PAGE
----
Microsoft and IBM also separately criticized the department’s decision. Microsoft said it was “disappointed,” while Sam Gordy, general manager of IBM U.S. Federal, called the move “flawed.” Google declined to comment, and Oracle didn’t respond to a request for comment.
Scope of Initiative
Underscoring the scope of the initiative, Essye Miller, the Defense Department’s acting chief information officer, said the Pentagon’s information technology covers “over 1,700 data centers and approximately 500 different cloud initiatives across the department.”
Seattle-based Amazon leads the cloud infrastructure market with 44.2%, followed by Microsoft’s Azure with 7.1%, China’s Alibaba Group Holding Ltd. with 3% and Google Cloud Platform at 2.3%, based on total cloud industry 2016 revenue, according to research firm Gartner Inc.
Amazon already has a cloud contract with the U.S. Central Intelligence Agency dating back to 2013 that’s valued at $600 million. The online commerce giant led by Jeff Bezos has the fastest-growing lobbying arm among tech companies and has spoken to the Pentagon about cloud or procurement since at least 2016, according to federal lobbying disclosures.
Oracle has a particular interest in how the contract is awarded because it has long-term contracts with multiple government agencies that use its flagship database to store information on their own systems. As the agencies look to switch to cloud computing and eye market leader Amazon, these moves threaten Oracle’s traditional revenue sources. Oracle has tried to protect its database business by offering cloud services of its own, but has come late to that market.
Technology companies worried that the Pentagon favors Amazon point to the decision in early February to award a contract of as much as $950 million to REAN Cloud LLC, an Amazon partner, to help migrate its data to the cloud. On Monday, the Pentagon said it was unaware of the award, made by its Silicon Valley-based innovation unit, and reduced the contract to $65 million.
In a statement Wednesday, Sekhar Puli, REAN Cloud’s managing partner, said that “based on the threat of legal action and protest by the old guard, the only winners in this delay are those large companies that stand to lose money if the DoD proceeds with innovation. In the meantime, the cost of maintaining antiquated government infrastructure has not subsided.”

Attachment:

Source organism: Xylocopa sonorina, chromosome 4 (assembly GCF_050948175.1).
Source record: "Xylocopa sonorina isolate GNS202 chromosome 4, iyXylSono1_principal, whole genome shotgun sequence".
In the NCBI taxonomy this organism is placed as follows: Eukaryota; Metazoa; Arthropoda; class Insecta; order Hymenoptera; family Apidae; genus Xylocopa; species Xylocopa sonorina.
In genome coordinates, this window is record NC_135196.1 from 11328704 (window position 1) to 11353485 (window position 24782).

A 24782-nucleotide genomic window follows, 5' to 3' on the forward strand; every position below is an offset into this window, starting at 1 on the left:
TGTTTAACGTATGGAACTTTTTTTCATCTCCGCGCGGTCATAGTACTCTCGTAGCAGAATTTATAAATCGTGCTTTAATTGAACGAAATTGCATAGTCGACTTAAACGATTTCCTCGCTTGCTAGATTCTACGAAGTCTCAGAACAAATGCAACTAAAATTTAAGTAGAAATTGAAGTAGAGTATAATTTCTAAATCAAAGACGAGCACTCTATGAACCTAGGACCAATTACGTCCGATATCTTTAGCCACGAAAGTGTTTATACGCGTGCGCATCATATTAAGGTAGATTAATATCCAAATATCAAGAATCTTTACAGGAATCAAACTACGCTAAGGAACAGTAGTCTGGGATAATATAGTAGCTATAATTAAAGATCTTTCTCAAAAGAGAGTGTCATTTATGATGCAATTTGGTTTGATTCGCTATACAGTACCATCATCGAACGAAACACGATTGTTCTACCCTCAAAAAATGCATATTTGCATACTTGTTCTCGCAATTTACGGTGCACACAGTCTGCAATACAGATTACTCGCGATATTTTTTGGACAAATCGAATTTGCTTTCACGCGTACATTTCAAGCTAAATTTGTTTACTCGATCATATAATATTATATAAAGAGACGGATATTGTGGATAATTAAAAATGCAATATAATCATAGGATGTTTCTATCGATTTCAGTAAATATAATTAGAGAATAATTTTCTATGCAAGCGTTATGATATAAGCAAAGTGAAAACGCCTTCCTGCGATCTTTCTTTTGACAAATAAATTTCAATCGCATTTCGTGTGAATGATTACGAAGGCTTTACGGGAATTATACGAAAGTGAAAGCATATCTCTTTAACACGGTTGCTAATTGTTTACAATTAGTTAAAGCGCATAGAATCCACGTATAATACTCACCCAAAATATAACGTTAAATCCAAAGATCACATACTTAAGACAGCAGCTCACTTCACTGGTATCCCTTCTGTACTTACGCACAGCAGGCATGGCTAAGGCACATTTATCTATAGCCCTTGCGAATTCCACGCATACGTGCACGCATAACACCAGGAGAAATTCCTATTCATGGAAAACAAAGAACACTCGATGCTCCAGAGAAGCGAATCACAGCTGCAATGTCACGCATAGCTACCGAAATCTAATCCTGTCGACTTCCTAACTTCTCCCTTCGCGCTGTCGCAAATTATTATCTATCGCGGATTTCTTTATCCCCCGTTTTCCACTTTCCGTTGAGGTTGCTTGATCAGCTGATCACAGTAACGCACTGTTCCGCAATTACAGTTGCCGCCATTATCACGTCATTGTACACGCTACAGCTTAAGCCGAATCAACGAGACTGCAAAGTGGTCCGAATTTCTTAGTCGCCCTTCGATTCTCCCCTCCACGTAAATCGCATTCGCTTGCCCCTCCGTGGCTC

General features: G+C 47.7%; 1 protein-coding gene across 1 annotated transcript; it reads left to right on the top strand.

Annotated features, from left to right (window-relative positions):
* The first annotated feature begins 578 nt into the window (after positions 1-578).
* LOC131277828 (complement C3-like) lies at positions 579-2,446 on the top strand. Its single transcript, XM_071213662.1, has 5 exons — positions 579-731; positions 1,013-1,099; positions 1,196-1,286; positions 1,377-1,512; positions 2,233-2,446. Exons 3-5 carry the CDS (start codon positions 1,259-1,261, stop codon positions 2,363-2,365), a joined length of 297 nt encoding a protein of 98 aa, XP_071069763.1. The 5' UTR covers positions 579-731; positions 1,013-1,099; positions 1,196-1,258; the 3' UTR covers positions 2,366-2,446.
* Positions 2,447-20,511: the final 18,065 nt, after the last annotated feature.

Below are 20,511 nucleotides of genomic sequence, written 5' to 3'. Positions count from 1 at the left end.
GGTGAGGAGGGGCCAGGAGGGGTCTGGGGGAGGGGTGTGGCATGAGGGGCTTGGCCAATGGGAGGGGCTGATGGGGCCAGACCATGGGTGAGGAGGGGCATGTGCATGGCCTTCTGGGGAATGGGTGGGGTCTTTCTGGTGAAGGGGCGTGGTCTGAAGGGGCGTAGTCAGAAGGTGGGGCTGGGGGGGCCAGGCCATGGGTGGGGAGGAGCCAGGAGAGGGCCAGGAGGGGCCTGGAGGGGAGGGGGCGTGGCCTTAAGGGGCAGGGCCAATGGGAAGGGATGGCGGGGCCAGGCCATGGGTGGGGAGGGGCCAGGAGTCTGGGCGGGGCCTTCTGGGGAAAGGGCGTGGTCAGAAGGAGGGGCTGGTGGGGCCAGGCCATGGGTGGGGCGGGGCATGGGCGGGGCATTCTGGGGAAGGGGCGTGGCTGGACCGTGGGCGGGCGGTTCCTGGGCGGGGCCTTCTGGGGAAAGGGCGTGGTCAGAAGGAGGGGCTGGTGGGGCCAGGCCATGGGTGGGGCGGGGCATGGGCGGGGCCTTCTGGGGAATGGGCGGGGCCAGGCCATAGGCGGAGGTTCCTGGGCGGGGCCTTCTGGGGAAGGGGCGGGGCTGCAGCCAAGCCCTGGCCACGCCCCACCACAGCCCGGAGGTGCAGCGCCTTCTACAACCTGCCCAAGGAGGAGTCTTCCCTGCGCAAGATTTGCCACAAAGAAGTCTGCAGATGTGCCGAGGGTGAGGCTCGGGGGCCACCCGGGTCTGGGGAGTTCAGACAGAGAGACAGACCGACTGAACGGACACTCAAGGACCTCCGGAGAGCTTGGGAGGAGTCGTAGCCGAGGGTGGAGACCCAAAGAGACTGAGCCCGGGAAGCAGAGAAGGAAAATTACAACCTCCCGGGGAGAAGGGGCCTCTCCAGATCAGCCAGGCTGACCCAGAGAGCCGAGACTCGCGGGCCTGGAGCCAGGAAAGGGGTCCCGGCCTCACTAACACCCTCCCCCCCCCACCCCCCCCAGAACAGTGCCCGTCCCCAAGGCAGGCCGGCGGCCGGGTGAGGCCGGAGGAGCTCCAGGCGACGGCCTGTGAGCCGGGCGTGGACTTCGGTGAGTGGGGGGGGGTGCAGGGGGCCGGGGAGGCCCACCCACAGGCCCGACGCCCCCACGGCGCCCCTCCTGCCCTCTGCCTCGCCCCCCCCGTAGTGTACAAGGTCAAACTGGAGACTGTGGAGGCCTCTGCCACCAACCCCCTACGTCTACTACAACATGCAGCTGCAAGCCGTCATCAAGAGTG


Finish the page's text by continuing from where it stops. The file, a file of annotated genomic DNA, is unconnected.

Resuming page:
Oracle formally protested the REAN contract in February, saying the company was opening a door for Amazon Web Services and asserting that Amazon pressures clients to use REAN, according to a person familiar with the filing.
The companies competing for the Defense Department contract are expected to put their respective strengths on display as they present bids. While Amazon is the leader in cloud services, Mountain View, California-based Google emphasizes its focus on security and Redmond, Washington-based Microsoft touts its ability to move existing databases onto the cloud in stages, while keeping some tasks and data in-house if the customer wants.
The transition to the cloud could threaten on-site database providers such as Redwood City, California-based Oracle and IBM, based in Armonk, New York, that have long supplied government technology products but were later entrants into the cloud market.
“For Oracle and IBM, any government contract feels important. They’re entrenched government vendors,” said Lydia Leong, a cloud analyst at Gartner. “Shifts to the cloud and going off of their architecture is not a happy situation for them.”